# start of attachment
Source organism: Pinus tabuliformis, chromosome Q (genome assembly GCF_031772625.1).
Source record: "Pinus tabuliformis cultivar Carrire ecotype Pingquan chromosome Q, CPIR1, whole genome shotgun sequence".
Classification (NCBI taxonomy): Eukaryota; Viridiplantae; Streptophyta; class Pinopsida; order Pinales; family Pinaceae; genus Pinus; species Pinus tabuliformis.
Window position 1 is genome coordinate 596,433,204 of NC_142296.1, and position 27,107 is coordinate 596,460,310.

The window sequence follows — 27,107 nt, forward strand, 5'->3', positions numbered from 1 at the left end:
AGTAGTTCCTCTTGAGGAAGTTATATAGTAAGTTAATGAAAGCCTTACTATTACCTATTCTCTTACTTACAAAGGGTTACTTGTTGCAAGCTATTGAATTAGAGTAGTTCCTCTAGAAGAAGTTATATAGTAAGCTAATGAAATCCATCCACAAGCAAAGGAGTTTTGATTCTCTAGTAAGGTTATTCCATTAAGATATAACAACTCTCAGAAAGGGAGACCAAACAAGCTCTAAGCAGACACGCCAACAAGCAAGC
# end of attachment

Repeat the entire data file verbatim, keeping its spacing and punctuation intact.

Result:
Source organism: Pinus tabuliformis, chromosome Q (genome assembly GCF_031772625.1).
Source record: "Pinus tabuliformis cultivar Carrire ecotype Pingquan chromosome Q, CPIR1, whole genome shotgun sequence".
Classification (NCBI taxonomy): Eukaryota; Viridiplantae; Streptophyta; class Pinopsida; order Pinales; family Pinaceae; genus Pinus; species Pinus tabuliformis.
Window position 1 is genome coordinate 596,433,204 of NC_142296.1, and position 27,107 is coordinate 596,460,310.

The window sequence follows — 27,107 nt, forward strand, 5'->3', positions numbered from 1 at the left end:
AGTAGTTCCTCTTGAGGAAGTTATATAGTAAGTTAATGAAAGCCTTACTATTACCTATTCTCTTACTTACAAAGGGTTACTTGTTGCAAGCTATTGAATTAGAGTAGTTCCTCTAGAAGAAGTTATATAGTAAGCTAATGAAATCCATCCACAAGCAAAGGAGTTTTGATTCTCTAGTAAGGTTATTCCATTAAGATATAACAACTCTCAGAAAGGGAGACCAAACAAGCTCTAAGCAGACACGCCAACAAGCAAGC